You may be one of these people to someone else, but absolutely do not be that person to your revenue officer. Getting on the revenue officer’s bad side is never a good thing. They will be generally less inclined to give you the resolution you are seeking and will make interactions with them more stressful and more difficult for you.
In addition, missing deadlines with the revenue officer can lead to harsh consequences. They can place a lien or levy you pretty quickly if you start to get out of line. Understand that they sometimes walk into these matters with a bias against you because of any past lack of diligence to take care of your non-compliance in the first place.
Therefore, it is important that you do what you can to please the revenue officer. Make sure all your document submissions are well-organized and clearly labeled. Do not just throw things in an envelope and ship them to your revenue officer. Avoid faxing them things that are voluminous, which they are going to have to spend time organizing for their file (they hate that).
Generally, just make your dealings pleasant with them as IRS revenue officers usually have many harsh interactions with taxpayers and their representatives day-in and day-out. You will be glad you did.
IRS Revenue Officers Tip No. 4 – Follow up
IRS revenue officers generally have a lot going on. They have roughly 40 cases or so to sift through. Many of their cases, particularly non-filers, consume a lot of their time as they are left to chase assets, go out in the field to try and track these people down, and deal with many of the administrative headaches of working for the IRS. They may be just as busy as you are.
Sometimes, even with as much organization and diligence as you put toward your matter, revenue officers drop the ball. They do not always return calls or are notoriously difficult to get a hold of or take an extremely long time to review documents.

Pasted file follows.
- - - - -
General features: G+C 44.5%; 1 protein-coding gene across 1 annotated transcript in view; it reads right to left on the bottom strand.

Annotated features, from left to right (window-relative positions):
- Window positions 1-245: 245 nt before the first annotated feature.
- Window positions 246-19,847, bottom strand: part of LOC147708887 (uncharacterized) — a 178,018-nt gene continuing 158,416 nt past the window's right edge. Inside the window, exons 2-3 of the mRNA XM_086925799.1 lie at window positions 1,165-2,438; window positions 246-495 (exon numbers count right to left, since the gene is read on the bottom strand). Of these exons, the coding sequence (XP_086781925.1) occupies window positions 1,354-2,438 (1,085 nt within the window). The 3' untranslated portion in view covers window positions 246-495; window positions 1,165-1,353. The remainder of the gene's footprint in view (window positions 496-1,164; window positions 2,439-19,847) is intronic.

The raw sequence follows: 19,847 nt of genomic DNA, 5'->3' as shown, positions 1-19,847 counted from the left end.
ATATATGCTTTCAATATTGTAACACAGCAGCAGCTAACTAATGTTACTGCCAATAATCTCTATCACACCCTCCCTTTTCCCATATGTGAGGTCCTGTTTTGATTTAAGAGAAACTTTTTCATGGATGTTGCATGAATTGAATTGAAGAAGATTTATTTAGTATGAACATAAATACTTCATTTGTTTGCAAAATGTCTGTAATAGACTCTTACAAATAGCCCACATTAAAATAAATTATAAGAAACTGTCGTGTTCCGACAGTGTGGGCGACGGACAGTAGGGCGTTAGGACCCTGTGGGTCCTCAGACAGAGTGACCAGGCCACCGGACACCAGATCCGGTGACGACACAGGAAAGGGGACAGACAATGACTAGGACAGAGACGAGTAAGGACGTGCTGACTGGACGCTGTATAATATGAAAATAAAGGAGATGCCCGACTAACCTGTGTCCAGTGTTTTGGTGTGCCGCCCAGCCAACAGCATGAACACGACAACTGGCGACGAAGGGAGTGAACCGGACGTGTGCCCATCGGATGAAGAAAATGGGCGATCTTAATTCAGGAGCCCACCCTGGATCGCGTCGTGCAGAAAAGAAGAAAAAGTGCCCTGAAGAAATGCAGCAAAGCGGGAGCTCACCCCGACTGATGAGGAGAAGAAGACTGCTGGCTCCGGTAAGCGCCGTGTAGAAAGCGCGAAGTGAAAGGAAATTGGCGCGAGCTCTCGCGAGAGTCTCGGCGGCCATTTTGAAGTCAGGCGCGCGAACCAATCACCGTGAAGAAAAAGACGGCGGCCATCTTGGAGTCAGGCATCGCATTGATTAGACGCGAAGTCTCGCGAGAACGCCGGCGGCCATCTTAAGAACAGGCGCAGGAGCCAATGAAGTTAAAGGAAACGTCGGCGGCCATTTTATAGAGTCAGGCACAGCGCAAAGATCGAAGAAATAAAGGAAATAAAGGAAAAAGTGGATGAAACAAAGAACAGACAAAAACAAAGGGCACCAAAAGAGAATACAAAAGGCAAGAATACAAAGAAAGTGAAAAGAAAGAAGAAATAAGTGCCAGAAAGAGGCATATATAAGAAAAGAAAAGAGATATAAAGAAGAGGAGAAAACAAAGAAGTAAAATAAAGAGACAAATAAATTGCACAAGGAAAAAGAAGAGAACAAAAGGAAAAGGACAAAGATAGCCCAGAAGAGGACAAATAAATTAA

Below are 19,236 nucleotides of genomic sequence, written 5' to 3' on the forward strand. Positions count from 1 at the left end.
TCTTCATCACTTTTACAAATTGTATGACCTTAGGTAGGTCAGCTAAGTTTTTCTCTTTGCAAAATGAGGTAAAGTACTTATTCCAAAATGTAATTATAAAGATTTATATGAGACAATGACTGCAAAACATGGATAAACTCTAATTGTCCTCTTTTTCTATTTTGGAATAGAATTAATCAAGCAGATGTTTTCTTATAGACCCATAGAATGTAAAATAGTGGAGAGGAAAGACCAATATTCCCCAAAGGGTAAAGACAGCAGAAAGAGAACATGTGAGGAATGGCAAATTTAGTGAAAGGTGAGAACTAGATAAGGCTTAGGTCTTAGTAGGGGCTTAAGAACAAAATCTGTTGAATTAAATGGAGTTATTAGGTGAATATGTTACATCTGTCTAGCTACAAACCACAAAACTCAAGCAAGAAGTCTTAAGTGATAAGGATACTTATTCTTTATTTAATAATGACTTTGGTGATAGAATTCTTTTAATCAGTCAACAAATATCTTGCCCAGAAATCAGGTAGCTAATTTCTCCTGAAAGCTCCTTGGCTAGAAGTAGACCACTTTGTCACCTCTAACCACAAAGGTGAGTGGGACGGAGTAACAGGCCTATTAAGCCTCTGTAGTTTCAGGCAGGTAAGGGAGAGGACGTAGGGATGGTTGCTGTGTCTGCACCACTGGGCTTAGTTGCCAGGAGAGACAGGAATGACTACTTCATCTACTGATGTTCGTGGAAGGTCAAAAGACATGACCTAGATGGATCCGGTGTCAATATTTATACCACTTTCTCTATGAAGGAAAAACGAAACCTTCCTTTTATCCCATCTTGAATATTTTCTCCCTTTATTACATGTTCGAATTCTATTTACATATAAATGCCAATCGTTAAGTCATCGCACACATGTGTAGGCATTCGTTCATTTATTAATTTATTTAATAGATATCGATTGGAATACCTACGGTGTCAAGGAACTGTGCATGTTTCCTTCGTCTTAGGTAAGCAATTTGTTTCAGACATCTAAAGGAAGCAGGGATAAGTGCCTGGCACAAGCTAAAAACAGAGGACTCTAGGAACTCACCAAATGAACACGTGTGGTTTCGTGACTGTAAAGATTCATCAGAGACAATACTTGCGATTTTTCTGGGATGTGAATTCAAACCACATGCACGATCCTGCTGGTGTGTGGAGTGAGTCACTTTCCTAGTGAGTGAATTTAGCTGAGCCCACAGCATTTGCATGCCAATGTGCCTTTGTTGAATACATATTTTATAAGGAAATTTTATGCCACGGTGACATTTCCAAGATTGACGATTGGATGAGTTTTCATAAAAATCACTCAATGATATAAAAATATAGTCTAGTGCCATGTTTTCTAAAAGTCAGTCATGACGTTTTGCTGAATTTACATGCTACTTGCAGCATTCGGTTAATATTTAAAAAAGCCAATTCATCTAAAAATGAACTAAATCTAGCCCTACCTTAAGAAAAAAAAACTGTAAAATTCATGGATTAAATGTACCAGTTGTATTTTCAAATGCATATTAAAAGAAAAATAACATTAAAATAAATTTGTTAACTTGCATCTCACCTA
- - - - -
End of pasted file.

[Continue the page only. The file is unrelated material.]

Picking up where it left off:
I sometimes get frustrated when a revenue officer places a tight deadline on me to get something done and then take their sweet time getting back to me. It is really aggravating and my clients tend to get agitated when these matters take a long time to resolve.
However, instead of taking frustration out on the revenue officer, I just politely and diligently follow up with them every few days or so. After several messages, they will eventually give me a call back and apologize for the delay.
Whatever their reason, I just dismiss their non-responsiveness and am sympathetic toward them, which they appreciate. In addition, it puts them in a position of feeling bad for letting things drag, which has given me an occasional advantage in our future dealings.
The important lesson here is, despite any non-responsiveness; always continually follow up with your revenue officer to make sure they have everything and just to check on the status of your case. Be sure to document the date of each call in case you need it later (see below for Getting Tough), but be exceeding pleasant in each interaction. This will avoid any miscommunications and will also continually put the ball in their court to work toward a resolution.